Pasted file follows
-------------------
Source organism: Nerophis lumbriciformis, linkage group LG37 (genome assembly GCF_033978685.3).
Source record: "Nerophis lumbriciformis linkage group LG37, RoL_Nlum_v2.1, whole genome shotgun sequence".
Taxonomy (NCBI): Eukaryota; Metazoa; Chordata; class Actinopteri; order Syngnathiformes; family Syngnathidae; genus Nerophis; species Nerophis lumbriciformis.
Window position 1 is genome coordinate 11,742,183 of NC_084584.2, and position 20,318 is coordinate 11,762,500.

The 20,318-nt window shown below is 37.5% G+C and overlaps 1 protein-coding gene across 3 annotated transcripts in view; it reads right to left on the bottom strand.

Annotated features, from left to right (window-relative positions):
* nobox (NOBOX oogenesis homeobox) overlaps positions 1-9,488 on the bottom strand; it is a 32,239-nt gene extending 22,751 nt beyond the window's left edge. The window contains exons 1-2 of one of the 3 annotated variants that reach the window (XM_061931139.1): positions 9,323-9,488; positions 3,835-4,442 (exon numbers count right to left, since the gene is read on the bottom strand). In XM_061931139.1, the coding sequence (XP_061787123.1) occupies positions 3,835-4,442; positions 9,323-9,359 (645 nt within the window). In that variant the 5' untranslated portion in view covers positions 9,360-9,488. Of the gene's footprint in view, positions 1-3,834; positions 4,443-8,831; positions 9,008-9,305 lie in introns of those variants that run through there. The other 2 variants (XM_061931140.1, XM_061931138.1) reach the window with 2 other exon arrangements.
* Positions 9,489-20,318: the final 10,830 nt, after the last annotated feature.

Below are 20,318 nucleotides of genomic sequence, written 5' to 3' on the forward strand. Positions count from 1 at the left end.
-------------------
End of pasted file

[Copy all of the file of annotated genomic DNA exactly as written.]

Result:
Source organism: Nerophis lumbriciformis, linkage group LG37 (genome assembly GCF_033978685.3).
Source record: "Nerophis lumbriciformis linkage group LG37, RoL_Nlum_v2.1, whole genome shotgun sequence".
Taxonomy (NCBI): Eukaryota; Metazoa; Chordata; class Actinopteri; order Syngnathiformes; family Syngnathidae; genus Nerophis; species Nerophis lumbriciformis.
Window position 1 is genome coordinate 11,742,183 of NC_084584.2, and position 20,318 is coordinate 11,762,500.

The 20,318-nt window shown below is 37.5% G+C and overlaps 1 protein-coding gene across 3 annotated transcripts in view; it reads right to left on the bottom strand.

Annotated features, from left to right (window-relative positions):
* nobox (NOBOX oogenesis homeobox) overlaps positions 1-9,488 on the bottom strand; it is a 32,239-nt gene extending 22,751 nt beyond the window's left edge. The window contains exons 1-2 of one of the 3 annotated variants that reach the window (XM_061931139.1): positions 9,323-9,488; positions 3,835-4,442 (exon numbers count right to left, since the gene is read on the bottom strand). In XM_061931139.1, the coding sequence (XP_061787123.1) occupies positions 3,835-4,442; positions 9,323-9,359 (645 nt within the window). In that variant the 5' untranslated portion in view covers positions 9,360-9,488. Of the gene's footprint in view, positions 1-3,834; positions 4,443-8,831; positions 9,008-9,305 lie in introns of those variants that run through there. The other 2 variants (XM_061931140.1, XM_061931138.1) reach the window with 2 other exon arrangements.
* Positions 9,489-20,318: the final 10,830 nt, after the last annotated feature.

Below are 20,318 nucleotides of genomic sequence, written 5' to 3' on the forward strand. Positions count from 1 at the left end.